When Taiwan lifted Martial Law in 1987, Hong Kong already enjoyed freedom and the rule of law. While pro-democracy activists in Hong Kong were striving for direct elections to the Legislative Council in 1988, Taiwanese had just freed themselves from the White Terror era.
In the past two decades, Taiwan has witnessed four presidential elections and two transfers of political power. What can Taiwan learn from the democratic development of Hong Kong over these years? Why is it that Hong Kong has fallen so far behind Taiwan in its democratic development?
Hong Kong’s chief executive is elected by an 800-member committee, mainly appointed directly or indirectly by the Chinese Communist Party (CCP). Such an election system is even more ridiculous than what was described as the “permanent term of office of the National Assembly of the Republic of China (ROC).” This refers to the members of the ROC’s first National Assembly, who were allowed to hold office indefinitely because the fall of China to the CCP made it impossible for the ROC to hold new elections in the original districts after retreating to Taiwan. In addition, only 30 of the 60 legislative seats in Hong Kong are elected by universal suffrage in geographical constituencies, with the other 30 elected from so-called functional constituencies. For example, the representative of the insurance industry is elected by the votes of about 100 corporations. Surprisingly, such an absurd election system, which was abolished during the term of former president Lee Teng-hui (李登輝), is still in place in Hong Kong.
The economic development of Hong Kong under the “one country, two systems” framework has indeed served as a mirror for Taiwan — as a negative example. Because of its close proximity to the mainland, Hong Kong seized the advantage of low-cost manufacturing in China and moved all its high-tech companies there, completely ignoring the importance of improving professional skills. As a result, all Hong Kong’s low-skilled workers have been forced to switch to the service sector and the economy only survives thanks to Chinese tourists.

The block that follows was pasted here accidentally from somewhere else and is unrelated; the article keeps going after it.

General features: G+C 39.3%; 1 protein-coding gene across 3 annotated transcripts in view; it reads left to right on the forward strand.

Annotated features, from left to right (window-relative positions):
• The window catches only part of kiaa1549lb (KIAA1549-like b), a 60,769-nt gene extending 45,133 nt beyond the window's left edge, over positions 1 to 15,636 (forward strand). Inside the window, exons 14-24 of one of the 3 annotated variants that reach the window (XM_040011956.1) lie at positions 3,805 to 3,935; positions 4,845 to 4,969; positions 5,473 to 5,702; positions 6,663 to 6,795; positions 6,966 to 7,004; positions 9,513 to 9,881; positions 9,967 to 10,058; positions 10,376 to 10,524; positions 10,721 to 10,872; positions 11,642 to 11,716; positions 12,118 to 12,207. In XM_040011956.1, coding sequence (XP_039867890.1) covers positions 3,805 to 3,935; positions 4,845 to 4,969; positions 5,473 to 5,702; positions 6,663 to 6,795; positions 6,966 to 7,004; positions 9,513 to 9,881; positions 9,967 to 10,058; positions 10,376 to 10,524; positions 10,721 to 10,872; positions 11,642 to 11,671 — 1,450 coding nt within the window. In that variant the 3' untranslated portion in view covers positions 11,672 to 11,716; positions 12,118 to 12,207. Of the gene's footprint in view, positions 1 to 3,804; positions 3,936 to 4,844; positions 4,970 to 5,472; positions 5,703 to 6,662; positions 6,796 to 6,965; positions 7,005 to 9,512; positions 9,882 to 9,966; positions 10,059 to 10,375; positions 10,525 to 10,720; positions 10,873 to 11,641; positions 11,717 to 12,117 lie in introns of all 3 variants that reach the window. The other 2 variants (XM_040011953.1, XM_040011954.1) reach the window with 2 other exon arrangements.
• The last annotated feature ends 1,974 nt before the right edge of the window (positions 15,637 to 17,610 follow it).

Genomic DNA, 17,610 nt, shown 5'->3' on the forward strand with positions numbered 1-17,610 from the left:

Besides, only two-thirds of college graduates in Hong Kong are locals, with college admission rates remaining the lowest among the Four Asian Tigers. Hong Kong is filled with students from the mainland, who have not only occupied local graduate schools, but also become the first choice for Chinese-funded institutes. Every time it comes to an election, these students will solicit votes and campaign for CCP-affiliated political parties.
Recently, Henry Tang (唐英年), who is the second highest Hong Kong government official and also expected to be a candidate in the chief executive elections in 2012, has said in public that a household with an income of around NT$80,000 in Hong Kong would live “a better quality life” if it moved to the mainland and that he wants to integrate Hong Kong with Guangdong Province by 2020 to create a market of 10 million people. He only spoke of economic development, never mentioning politics. With China repeatedly breaking its promises on democratic development, members of the Legislative Council in Hong Kong will not be elected entirely by universal suffrage until 2020 at the earliest.
What have Taiwanese learned from this lesson?
Will Taiwanese want to regress? Will they want to lose their national sovereignty? Will they want to become colonial slaves again? Will President Ma Ying-jeou (馬英九), who managed to avoid attending a memorial for the Tiananmen Square Massacre this year, have the nerve to say: “Unification with China cannot even be discussed until Hong Kong is democratic?”
Kay Lam is a political commentator.
TRANSLATED BY TED YANG
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